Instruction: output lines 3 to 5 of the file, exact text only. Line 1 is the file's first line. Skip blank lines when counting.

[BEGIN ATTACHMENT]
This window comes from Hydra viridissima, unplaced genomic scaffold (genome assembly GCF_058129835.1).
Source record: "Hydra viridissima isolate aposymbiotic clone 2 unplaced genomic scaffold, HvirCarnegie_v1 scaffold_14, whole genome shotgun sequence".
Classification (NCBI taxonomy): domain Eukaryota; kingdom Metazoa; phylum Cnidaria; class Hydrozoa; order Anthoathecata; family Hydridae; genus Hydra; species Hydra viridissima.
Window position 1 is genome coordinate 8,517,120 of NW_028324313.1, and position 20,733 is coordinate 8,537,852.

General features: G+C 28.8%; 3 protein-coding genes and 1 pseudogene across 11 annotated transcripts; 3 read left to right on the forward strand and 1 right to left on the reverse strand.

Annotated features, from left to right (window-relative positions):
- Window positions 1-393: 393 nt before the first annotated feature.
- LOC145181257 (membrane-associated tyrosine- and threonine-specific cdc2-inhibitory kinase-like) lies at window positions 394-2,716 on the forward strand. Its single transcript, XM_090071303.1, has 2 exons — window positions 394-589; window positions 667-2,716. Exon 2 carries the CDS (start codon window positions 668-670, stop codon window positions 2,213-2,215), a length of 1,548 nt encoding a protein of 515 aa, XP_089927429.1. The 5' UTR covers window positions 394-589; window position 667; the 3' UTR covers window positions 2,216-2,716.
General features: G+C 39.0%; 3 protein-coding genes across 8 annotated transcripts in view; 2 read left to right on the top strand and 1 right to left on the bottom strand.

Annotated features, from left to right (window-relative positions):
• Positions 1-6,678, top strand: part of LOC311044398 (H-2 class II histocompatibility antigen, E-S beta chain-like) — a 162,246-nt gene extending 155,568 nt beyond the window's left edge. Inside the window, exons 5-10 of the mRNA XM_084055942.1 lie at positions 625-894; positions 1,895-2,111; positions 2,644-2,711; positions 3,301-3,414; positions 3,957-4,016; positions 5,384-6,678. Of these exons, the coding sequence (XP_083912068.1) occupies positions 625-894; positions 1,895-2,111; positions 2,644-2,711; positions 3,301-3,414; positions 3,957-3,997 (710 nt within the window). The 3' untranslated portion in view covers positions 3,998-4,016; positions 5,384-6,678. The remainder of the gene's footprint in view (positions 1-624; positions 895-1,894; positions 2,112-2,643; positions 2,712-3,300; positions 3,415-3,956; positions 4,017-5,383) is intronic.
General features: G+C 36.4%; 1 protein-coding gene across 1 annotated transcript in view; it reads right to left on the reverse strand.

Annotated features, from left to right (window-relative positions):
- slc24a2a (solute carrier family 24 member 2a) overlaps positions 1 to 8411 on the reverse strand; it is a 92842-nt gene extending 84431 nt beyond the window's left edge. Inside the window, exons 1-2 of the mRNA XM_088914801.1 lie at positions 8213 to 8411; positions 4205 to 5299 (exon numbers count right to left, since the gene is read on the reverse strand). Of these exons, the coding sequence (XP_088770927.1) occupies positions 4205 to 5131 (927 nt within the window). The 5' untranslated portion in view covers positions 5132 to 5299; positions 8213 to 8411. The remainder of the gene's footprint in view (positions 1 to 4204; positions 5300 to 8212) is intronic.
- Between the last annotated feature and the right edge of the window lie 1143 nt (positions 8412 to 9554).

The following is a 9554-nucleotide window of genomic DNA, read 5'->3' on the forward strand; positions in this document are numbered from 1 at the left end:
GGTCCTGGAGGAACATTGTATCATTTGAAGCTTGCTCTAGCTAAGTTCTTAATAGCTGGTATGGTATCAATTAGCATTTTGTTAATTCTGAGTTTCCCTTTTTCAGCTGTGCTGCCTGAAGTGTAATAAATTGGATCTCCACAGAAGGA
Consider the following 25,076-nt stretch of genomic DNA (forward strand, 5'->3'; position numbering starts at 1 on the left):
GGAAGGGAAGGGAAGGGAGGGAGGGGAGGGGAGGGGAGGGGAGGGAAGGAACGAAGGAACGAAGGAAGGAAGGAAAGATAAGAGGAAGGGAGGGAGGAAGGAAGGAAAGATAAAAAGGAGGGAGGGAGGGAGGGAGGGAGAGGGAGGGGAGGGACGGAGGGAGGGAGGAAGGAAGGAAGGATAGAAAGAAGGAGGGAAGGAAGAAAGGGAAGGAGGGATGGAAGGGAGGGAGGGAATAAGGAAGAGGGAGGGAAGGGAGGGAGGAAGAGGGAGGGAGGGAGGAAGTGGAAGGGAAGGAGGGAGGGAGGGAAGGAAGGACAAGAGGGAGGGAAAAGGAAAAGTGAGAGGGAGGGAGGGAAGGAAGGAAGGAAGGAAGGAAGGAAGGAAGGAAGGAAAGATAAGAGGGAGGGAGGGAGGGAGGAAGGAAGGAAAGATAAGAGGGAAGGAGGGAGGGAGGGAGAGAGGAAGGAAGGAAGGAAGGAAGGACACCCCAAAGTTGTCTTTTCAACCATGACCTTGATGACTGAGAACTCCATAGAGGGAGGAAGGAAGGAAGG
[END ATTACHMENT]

Classification (NCBI taxonomy): domain Eukaryota; kingdom Metazoa; phylum Cnidaria; class Hydrozoa; order Anthoathecata; family Hydridae; genus Hydra; species Hydra viridissima.
Window position 1 is genome coordinate 8,517,120 of NW_028324313.1, and position 20,733 is coordinate 8,537,852.

General features: G+C 28.8%; 3 protein-coding genes and 1 pseudogene across 11 annotated transcripts; 3 read left to right on the forward strand and 1 right to left on the reverse strand.